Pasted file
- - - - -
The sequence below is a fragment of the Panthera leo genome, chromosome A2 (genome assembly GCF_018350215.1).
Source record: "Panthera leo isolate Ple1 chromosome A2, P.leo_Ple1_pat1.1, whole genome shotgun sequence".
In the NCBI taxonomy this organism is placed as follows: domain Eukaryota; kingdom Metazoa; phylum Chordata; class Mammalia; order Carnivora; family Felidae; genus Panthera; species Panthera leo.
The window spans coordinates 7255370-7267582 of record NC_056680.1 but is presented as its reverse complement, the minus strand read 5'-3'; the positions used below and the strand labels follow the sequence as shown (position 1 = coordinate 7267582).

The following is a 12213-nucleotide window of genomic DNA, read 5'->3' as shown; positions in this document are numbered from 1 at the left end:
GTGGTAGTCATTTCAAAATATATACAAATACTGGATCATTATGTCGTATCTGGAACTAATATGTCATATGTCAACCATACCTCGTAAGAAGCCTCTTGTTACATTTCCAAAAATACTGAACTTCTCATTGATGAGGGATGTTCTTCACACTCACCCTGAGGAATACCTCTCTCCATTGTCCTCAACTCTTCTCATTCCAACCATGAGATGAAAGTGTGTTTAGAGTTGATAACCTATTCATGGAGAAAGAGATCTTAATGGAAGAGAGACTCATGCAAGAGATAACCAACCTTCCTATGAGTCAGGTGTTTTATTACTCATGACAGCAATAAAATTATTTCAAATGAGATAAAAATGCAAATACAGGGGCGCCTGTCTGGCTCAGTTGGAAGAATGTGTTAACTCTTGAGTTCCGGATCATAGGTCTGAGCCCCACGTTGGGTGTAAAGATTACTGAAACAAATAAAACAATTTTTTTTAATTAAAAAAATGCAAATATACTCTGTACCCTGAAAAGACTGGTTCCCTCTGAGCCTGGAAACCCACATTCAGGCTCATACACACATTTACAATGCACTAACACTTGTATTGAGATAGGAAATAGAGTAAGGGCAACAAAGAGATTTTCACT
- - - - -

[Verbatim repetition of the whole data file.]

The sequence below is a fragment of the Panthera leo genome, chromosome A2 (genome assembly GCF_018350215.1).
Source record: "Panthera leo isolate Ple1 chromosome A2, P.leo_Ple1_pat1.1, whole genome shotgun sequence".
In the NCBI taxonomy this organism is placed as follows: domain Eukaryota; kingdom Metazoa; phylum Chordata; class Mammalia; order Carnivora; family Felidae; genus Panthera; species Panthera leo.
The window spans coordinates 7255370-7267582 of record NC_056680.1 but is presented as its reverse complement, the minus strand read 5'-3'; the positions used below and the strand labels follow the sequence as shown (position 1 = coordinate 7267582).

The following is a 12213-nucleotide window of genomic DNA, read 5'->3' as shown; positions in this document are numbered from 1 at the left end:
GTGGTAGTCATTTCAAAATATATACAAATACTGGATCATTATGTCGTATCTGGAACTAATATGTCATATGTCAACCATACCTCGTAAGAAGCCTCTTGTTACATTTCCAAAAATACTGAACTTCTCATTGATGAGGGATGTTCTTCACACTCACCCTGAGGAATACCTCTCTCCATTGTCCTCAACTCTTCTCATTCCAACCATGAGATGAAAGTGTGTTTAGAGTTGATAACCTATTCATGGAGAAAGAGATCTTAATGGAAGAGAGACTCATGCAAGAGATAACCAACCTTCCTATGAGTCAGGTGTTTTATTACTCATGACAGCAATAAAATTATTTCAAATGAGATAAAAATGCAAATACAGGGGCGCCTGTCTGGCTCAGTTGGAAGAATGTGTTAACTCTTGAGTTCCGGATCATAGGTCTGAGCCCCACGTTGGGTGTAAAGATTACTGAAACAAATAAAACAATTTTTTTTAATTAAAAAAATGCAAATATACTCTGTACCCTGAAAAGACTGGTTCCCTCTGAGCCTGGAAACCCACATTCAGGCTCATACACACATTTACAATGCACTAACACTTGTATTGAGATAGGAAATAGAGTAAGGGCAACAAAGAGATTTTCACT